Nov. 7, 2016, 8:45 a.m.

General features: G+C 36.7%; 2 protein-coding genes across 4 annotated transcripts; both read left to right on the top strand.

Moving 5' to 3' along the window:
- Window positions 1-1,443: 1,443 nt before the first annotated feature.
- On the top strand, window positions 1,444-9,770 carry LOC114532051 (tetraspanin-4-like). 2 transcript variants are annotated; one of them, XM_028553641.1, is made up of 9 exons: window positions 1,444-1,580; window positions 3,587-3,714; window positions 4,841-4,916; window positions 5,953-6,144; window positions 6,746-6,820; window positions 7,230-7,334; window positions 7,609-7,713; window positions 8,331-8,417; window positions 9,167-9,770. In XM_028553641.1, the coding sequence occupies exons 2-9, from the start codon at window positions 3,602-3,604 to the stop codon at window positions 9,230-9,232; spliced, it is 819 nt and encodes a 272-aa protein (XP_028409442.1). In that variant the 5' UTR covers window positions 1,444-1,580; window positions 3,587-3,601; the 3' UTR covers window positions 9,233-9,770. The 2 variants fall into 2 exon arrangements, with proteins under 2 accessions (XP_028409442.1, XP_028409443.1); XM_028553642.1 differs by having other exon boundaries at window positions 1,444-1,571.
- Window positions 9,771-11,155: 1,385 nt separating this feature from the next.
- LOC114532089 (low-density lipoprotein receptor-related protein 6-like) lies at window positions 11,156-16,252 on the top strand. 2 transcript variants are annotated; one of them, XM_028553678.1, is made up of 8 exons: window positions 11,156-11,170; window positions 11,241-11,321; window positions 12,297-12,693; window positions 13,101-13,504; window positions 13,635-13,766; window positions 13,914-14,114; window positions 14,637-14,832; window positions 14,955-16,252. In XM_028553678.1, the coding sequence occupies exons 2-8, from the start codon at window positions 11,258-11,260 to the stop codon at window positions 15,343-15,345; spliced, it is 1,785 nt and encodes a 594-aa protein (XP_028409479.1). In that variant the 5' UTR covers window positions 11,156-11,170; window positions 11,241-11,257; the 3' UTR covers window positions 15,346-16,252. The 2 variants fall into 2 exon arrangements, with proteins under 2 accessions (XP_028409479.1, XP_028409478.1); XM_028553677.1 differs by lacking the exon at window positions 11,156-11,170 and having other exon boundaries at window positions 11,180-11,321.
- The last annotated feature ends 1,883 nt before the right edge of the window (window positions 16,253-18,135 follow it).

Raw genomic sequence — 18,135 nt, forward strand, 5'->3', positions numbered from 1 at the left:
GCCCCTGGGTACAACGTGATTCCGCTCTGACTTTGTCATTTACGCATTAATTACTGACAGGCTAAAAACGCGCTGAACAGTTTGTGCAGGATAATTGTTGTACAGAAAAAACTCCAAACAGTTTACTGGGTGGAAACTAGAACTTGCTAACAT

Figure 1 Tropical cyclone track forecasts have improved in accuracy by ~50% since 1990, but there has been essentially no improvement in the accuracy of intensity forecasts. We need wind measurements IN the hurricane.Credit: NOAA/NWS NASA has embraced the revolution in small spacecraft and satellites, from CubeSats you can hold in your hand to microsatellites the size of a small washing machine. The technology helps advance scientific and human exploration, reduces the cost of new missions, and expands access to space. The briefing will discuss NASA and Naval Research Laboratory (black/white part of image) Figure 11 With 12 individual CubeSats, one of the TROPICS constellation CubeSats will fly over any part of the tropics (between 40 degrees latitude North and South) about every half hour. This frequent revisit time will allow the mission to capture the quickly changing features of tropical cyclones as they progress. Each CubeSat in the constellation is about the size of a loaf of bread and weighs eight pounds, flying 350 miles above Earth. They each host a sophisticated microwave instrument that scans across Earth’s surface once every two seconds to provide three-dimensional information on the storm’s structure, like a CAT-Scan. The CubeSats’ small size (relative to present weather satellites that can be almost as large as a SUV) allows them to be built and launched quickly and at low cost.Credit: MIT Lincoln Laboratory Figure 12 Each TROPICS CubeSat has three things: the science instrument, solar panels, and the spacecraft bus which runs the whole operation. The bus manages the power system, controls the spin and orientation of the instrument as well as its operation, and communicates with the ground over a radio link. Over the last five years, technology has advanced rapidly to miniaturize the systems of both the spacecraft bus and the science instrument. This has led to the development of advanced components such as reaction wheels that spin up to 10,000 rotations per minute inside the spacecraft to keep it stable and high-resolution cameras that continuously track stars in the sky to enable attitude determination. Previous NASA-funded CubeSat missions serve as pathfinders and test beds for these new technologies. One example that feeds into the TROPICS mission is the MiRaTA CubeSat project, led by Prof. Kerri Cahoy at MIT. Many of the key microwave instrument technologies were first developed and tested by the MiRaTA project, reducing risk for the TROPICS mission.Credit: MIT Lincoln Laboratory Figure 13 The TROPICS and MiRaTA projects are made up of a broad team drawing from a national lab (MIT Lincoln Laboratory), universities (including MIT and University of Massachusetts), NASA, and NOAA. Students involved in the projects bring boundless energy that can be effectively brought to bear under the guidance of seasoned experts and faculty.Credit: MIT Lincoln Laboratory